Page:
Year of the Arabian Peninsula Lecture Debates Origins of Islam
September 17, 2014
While it is considered common knowledge that the Muslim religion originated from within the Arabian region – specifically around the cities of Mecca and Medina – some scholars are not so sure.
On Sept. 18, 2014, Gabriel Said Reynolds, Professor of Islamic Studies and Theology at the University of Notre Dame, will present a lecture at Kennesaw State University titled Scholarly Debates over the Arabian Origins of Islam. The lecture will be held in room 1019 of the Social Sciences Building at 12:30pm.
Historians are beginning to question the conventional origins of Islam now that they have a better understanding of the cities of Mecca and Medina during the medieval period – when Islam first began to rise. Many scholars now believe those cities had prominent Christian and Jewish populations during that time, and that Islam may have grown alongside those religions. Some historians think that Islam actually originated elsewhere in the world and then migrated to this region.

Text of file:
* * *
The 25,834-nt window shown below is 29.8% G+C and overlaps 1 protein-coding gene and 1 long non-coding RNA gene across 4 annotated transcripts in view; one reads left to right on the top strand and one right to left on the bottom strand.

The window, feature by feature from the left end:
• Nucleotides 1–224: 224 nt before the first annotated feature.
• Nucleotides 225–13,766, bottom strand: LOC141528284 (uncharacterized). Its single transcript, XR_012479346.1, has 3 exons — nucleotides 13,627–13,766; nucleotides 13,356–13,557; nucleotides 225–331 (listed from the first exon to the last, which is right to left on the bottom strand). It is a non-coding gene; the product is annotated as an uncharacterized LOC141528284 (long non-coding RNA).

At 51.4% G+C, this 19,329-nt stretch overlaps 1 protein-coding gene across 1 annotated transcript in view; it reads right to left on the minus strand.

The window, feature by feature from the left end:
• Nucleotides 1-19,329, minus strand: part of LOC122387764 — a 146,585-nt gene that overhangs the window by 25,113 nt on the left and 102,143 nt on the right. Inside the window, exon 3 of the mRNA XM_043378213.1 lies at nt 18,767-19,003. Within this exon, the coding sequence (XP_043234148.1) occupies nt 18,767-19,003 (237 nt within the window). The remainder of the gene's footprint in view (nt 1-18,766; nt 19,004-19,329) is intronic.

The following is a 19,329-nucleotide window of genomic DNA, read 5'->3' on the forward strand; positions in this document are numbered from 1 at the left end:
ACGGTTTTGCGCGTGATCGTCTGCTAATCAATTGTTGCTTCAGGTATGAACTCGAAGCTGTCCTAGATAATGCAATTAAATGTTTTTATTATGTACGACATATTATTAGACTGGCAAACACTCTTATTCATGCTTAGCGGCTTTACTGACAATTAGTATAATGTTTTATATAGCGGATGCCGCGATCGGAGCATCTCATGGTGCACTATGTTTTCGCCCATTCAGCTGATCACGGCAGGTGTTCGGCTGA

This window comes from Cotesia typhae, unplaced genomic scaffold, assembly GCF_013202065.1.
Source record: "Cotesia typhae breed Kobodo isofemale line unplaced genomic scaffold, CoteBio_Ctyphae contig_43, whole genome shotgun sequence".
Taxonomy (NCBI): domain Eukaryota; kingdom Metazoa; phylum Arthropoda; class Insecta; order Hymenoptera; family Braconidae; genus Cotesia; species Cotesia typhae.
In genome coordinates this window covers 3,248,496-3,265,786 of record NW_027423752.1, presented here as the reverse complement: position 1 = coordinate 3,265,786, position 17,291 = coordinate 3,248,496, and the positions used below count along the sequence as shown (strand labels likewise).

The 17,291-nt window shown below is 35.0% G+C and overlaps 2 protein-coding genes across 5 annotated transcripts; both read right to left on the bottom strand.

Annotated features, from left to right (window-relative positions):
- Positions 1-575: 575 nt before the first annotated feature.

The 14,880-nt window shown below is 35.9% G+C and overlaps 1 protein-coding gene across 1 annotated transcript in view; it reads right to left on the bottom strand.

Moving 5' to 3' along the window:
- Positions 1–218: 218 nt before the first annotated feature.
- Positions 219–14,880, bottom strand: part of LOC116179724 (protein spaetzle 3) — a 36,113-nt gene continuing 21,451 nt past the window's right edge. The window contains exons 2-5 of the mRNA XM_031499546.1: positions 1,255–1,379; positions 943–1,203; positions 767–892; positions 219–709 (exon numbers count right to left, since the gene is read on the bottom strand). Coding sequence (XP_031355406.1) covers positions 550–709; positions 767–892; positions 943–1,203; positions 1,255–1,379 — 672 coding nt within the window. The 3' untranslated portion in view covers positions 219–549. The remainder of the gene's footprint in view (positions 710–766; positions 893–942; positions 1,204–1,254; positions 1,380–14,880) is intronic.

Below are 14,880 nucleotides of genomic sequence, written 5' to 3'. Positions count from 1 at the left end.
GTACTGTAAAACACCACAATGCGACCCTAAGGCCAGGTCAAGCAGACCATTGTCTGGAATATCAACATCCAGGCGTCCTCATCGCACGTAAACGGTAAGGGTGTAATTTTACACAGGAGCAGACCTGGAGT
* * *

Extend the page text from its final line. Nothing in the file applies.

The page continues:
Reynolds is an expert on the history of Islam, having written two books on the topic, The Qur’an and its Biblical Subtext and The Emergence of Islam. He also co-directed “The Qur’an Seminar,” a year-long project encouraging dialogue among Qur’an scholars. Reynolds is currently conducting research for a new book on what Biblical traditions can reveal about the Qur’an.
Scholarly Debates over the Arabian Origins of Islam is part of the Year of Arabian Peninsula at Kennesaw State. Be sure to attend all the other informative events that are part of the year-long Year of Arabian Peninsula celebration.